"It should be kept in mind that these photographic plates are actually only an approximation of the weavings themselves. No matter how excellent the photography and printing process, it is ultimately only the designs and colours of the kilims that come through in photographic plates. A very important dimension of weaving is almost completely lost -- what the French call matiere*, that is the visual and tactile qualities of the surface of the weaving."Well, maybe I've just missed the other 29 million references to matiere, and its inherent un-photograph-ability, but wow! It's so true. Not one of the photographs I have posted on this site has really come close to showing what the piece is like in real life, and judging from the frequent disclaimers by fellow bloggers, I'm not the only one with this problem.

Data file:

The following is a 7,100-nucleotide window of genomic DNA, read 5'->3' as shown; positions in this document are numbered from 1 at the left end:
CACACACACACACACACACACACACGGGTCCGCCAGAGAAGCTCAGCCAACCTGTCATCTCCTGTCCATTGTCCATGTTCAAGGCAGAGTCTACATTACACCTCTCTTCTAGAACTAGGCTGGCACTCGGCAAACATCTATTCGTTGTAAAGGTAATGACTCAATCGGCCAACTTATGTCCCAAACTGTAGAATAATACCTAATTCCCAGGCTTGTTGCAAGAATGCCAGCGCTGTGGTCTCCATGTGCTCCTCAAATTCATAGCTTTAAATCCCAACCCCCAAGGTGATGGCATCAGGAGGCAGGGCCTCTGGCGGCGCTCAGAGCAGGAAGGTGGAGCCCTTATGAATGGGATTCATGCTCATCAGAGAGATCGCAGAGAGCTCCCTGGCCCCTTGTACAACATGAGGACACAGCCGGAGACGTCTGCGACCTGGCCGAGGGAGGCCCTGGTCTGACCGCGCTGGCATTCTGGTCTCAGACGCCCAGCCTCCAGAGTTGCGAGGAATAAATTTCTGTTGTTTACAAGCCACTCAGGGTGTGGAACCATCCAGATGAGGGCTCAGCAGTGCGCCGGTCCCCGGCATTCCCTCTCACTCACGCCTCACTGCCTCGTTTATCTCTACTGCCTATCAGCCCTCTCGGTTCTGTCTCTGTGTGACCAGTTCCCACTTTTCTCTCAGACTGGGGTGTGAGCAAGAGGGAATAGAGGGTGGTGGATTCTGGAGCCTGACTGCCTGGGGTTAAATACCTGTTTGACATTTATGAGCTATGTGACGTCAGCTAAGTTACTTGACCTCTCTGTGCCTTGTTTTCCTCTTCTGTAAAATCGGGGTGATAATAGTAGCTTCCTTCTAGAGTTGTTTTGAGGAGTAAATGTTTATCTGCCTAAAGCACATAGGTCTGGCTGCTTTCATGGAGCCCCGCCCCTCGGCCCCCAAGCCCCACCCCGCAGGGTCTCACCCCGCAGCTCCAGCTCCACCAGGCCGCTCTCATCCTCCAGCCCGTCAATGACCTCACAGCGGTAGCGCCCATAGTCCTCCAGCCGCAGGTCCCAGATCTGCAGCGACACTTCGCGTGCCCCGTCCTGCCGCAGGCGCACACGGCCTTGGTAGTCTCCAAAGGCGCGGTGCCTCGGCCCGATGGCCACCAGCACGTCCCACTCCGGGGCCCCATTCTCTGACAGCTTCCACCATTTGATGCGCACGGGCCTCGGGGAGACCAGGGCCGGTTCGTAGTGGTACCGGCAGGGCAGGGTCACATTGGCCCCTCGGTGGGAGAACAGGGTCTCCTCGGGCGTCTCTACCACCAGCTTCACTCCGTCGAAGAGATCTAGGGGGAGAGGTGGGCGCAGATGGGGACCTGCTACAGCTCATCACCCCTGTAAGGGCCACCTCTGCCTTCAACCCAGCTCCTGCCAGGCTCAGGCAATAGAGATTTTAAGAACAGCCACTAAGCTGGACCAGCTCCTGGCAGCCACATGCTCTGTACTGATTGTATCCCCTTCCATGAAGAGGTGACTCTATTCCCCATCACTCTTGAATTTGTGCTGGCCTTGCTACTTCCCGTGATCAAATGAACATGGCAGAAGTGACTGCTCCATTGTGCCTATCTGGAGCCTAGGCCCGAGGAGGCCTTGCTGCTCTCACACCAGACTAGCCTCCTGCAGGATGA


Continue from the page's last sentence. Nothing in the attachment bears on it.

And it's not a trivial problem, either. Getting into shows, or successfully applying for a grant is determined, to a great extent, by the quality of one's images. All media suffer from reproduction, true, but I think textiles are particularly vulnerable to this loss of the visual and tactile qualities that make a textile work alive.
I'd love to hear from any of you that have further knowledge of this French term and its phenomenological underpinnings. Or, if you have discovered any photographic techniques that help show off your work to best advantage, please share.
* (with an e acute, which I can't figure out how to type)